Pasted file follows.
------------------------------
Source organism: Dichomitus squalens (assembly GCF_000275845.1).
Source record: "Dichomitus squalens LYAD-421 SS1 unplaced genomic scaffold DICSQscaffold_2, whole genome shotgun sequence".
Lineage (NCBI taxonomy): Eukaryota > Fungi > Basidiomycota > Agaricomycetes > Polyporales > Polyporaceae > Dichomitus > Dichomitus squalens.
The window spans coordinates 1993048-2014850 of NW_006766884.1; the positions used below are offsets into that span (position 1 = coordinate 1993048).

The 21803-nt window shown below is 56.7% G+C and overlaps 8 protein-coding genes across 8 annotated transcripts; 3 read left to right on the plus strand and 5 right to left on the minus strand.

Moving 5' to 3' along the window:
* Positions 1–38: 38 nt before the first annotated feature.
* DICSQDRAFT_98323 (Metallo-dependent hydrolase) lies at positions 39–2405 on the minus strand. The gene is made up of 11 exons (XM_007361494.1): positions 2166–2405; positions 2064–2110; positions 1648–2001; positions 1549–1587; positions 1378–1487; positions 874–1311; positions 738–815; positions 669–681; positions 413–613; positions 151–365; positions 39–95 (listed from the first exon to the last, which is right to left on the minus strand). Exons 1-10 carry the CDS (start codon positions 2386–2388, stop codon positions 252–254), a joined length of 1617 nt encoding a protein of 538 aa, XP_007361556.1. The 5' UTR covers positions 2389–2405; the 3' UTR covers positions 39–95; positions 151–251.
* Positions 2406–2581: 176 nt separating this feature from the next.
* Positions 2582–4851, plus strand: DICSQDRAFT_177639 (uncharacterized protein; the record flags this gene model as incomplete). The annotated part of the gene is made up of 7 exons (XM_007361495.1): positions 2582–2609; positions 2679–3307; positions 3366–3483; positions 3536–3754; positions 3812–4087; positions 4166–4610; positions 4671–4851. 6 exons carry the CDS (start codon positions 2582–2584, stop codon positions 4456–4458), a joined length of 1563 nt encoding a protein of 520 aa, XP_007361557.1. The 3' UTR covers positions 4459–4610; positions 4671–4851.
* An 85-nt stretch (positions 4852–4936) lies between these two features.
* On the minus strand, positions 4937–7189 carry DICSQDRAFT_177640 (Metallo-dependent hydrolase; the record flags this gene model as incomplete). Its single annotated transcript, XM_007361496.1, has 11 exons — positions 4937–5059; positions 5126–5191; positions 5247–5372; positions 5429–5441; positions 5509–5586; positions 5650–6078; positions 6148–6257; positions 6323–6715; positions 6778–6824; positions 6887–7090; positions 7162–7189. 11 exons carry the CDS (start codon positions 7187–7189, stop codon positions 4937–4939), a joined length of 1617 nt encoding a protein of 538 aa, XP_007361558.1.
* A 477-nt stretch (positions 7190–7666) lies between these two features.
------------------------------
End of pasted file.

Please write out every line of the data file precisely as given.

Source organism: Dichomitus squalens (assembly GCF_000275845.1).
Source record: "Dichomitus squalens LYAD-421 SS1 unplaced genomic scaffold DICSQscaffold_2, whole genome shotgun sequence".
Lineage (NCBI taxonomy): Eukaryota > Fungi > Basidiomycota > Agaricomycetes > Polyporales > Polyporaceae > Dichomitus > Dichomitus squalens.
The window spans coordinates 1993048-2014850 of NW_006766884.1; the positions used below are offsets into that span (position 1 = coordinate 1993048).

The 21803-nt window shown below is 56.7% G+C and overlaps 8 protein-coding genes across 8 annotated transcripts; 3 read left to right on the plus strand and 5 right to left on the minus strand.

Moving 5' to 3' along the window:
* Positions 1–38: 38 nt before the first annotated feature.
* DICSQDRAFT_98323 (Metallo-dependent hydrolase) lies at positions 39–2405 on the minus strand. The gene is made up of 11 exons (XM_007361494.1): positions 2166–2405; positions 2064–2110; positions 1648–2001; positions 1549–1587; positions 1378–1487; positions 874–1311; positions 738–815; positions 669–681; positions 413–613; positions 151–365; positions 39–95 (listed from the first exon to the last, which is right to left on the minus strand). Exons 1-10 carry the CDS (start codon positions 2386–2388, stop codon positions 252–254), a joined length of 1617 nt encoding a protein of 538 aa, XP_007361556.1. The 5' UTR covers positions 2389–2405; the 3' UTR covers positions 39–95; positions 151–251.
* Positions 2406–2581: 176 nt separating this feature from the next.
* Positions 2582–4851, plus strand: DICSQDRAFT_177639 (uncharacterized protein; the record flags this gene model as incomplete). The annotated part of the gene is made up of 7 exons (XM_007361495.1): positions 2582–2609; positions 2679–3307; positions 3366–3483; positions 3536–3754; positions 3812–4087; positions 4166–4610; positions 4671–4851. 6 exons carry the CDS (start codon positions 2582–2584, stop codon positions 4456–4458), a joined length of 1563 nt encoding a protein of 520 aa, XP_007361557.1. The 3' UTR covers positions 4459–4610; positions 4671–4851.
* An 85-nt stretch (positions 4852–4936) lies between these two features.
* On the minus strand, positions 4937–7189 carry DICSQDRAFT_177640 (Metallo-dependent hydrolase; the record flags this gene model as incomplete). Its single annotated transcript, XM_007361496.1, has 11 exons — positions 4937–5059; positions 5126–5191; positions 5247–5372; positions 5429–5441; positions 5509–5586; positions 5650–6078; positions 6148–6257; positions 6323–6715; positions 6778–6824; positions 6887–7090; positions 7162–7189. 11 exons carry the CDS (start codon positions 7187–7189, stop codon positions 4937–4939), a joined length of 1617 nt encoding a protein of 538 aa, XP_007361558.1.
* A 477-nt stretch (positions 7190–7666) lies between these two features.